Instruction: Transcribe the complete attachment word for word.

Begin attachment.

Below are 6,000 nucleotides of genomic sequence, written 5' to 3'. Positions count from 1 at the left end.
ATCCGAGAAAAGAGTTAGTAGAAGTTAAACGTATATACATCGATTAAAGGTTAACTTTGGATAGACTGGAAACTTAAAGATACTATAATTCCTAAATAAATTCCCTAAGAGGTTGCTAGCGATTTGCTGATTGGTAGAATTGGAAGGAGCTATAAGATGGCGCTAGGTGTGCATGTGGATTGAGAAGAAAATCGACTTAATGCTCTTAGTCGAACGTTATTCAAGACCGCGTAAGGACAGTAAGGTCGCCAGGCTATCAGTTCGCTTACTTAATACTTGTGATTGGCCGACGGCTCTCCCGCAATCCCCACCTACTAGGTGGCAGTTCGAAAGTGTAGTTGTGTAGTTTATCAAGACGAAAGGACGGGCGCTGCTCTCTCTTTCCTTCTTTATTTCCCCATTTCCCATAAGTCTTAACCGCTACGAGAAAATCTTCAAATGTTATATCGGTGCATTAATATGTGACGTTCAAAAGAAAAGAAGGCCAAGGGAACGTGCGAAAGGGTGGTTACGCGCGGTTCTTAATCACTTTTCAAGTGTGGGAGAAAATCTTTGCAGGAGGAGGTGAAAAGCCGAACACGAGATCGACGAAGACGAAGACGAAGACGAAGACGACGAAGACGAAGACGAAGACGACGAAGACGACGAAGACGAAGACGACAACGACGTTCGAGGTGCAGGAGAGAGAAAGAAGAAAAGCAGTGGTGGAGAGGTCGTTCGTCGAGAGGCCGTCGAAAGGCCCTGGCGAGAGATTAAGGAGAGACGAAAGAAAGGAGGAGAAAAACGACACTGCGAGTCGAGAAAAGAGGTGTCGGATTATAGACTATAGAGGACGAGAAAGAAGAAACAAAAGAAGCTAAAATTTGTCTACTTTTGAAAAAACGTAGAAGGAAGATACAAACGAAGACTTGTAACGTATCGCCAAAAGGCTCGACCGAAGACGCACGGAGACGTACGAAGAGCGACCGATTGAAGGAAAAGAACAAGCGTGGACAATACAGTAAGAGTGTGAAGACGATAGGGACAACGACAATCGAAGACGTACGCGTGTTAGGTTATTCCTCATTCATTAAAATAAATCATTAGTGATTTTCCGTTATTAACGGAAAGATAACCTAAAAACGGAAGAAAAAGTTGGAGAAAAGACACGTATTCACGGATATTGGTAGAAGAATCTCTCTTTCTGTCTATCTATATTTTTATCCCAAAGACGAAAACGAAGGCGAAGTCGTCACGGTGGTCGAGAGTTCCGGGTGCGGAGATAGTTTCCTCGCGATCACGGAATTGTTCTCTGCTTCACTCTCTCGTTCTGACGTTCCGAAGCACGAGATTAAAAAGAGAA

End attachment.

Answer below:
Below are 6,000 nucleotides of genomic sequence, written 5' to 3'. Positions count from 1 at the left end.
ATCCGAGAAAAGAGTTAGTAGAAGTTAAACGTATATACATCGATTAAAGGTTAACTTTGGATAGACTGGAAACTTAAAGATACTATAATTCCTAAATAAATTCCCTAAGAGGTTGCTAGCGATTTGCTGATTGGTAGAATTGGAAGGAGCTATAAGATGGCGCTAGGTGTGCATGTGGATTGAGAAGAAAATCGACTTAATGCTCTTAGTCGAACGTTATTCAAGACCGCGTAAGGACAGTAAGGTCGCCAGGCTATCAGTTCGCTTACTTAATACTTGTGATTGGCCGACGGCTCTCCCGCAATCCCCACCTACTAGGTGGCAGTTCGAAAGTGTAGTTGTGTAGTTTATCAAGACGAAAGGACGGGCGCTGCTCTCTCTTTCCTTCTTTATTTCCCCATTTCCCATAAGTCTTAACCGCTACGAGAAAATCTTCAAATGTTATATCGGTGCATTAATATGTGACGTTCAAAAGAAAAGAAGGCCAAGGGAACGTGCGAAAGGGTGGTTACGCGCGGTTCTTAATCACTTTTCAAGTGTGGGAGAAAATCTTTGCAGGAGGAGGTGAAAAGCCGAACACGAGATCGACGAAGACGAAGACGAAGACGAAGACGACGAAGACGAAGACGAAGACGACGAAGACGACGAAGACGAAGACGACAACGACGTTCGAGGTGCAGGAGAGAGAAAGAAGAAAAGCAGTGGTGGAGAGGTCGTTCGTCGAGAGGCCGTCGAAAGGCCCTGGCGAGAGATTAAGGAGAGACGAAAGAAAGGAGGAGAAAAACGACACTGCGAGTCGAGAAAAGAGGTGTCGGATTATAGACTATAGAGGACGAGAAAGAAGAAACAAAAGAAGCTAAAATTTGTCTACTTTTGAAAAAACGTAGAAGGAAGATACAAACGAAGACTTGTAACGTATCGCCAAAAGGCTCGACCGAAGACGCACGGAGACGTACGAAGAGCGACCGATTGAAGGAAAAGAACAAGCGTGGACAATACAGTAAGAGTGTGAAGACGATAGGGACAACGACAATCGAAGACGTACGCGTGTTAGGTTATTCCTCATTCATTAAAATAAATCATTAGTGATTTTCCGTTATTAACGGAAAGATAACCTAAAAACGGAAGAAAAAGTTGGAGAAAAGACACGTATTCACGGATATTGGTAGAAGAATCTCTCTTTCTGTCTATCTATATTTTTATCCCAAAGACGAAAACGAAGGCGAAGTCGTCACGGTGGTCGAGAGTTCCGGGTGCGGAGATAGTTTCCTCGCGATCACGGAATTGTTCTCTGCTTCACTCTCTCGTTCTGACGTTCCGAAGCACGAGATTAAAAAGAGAA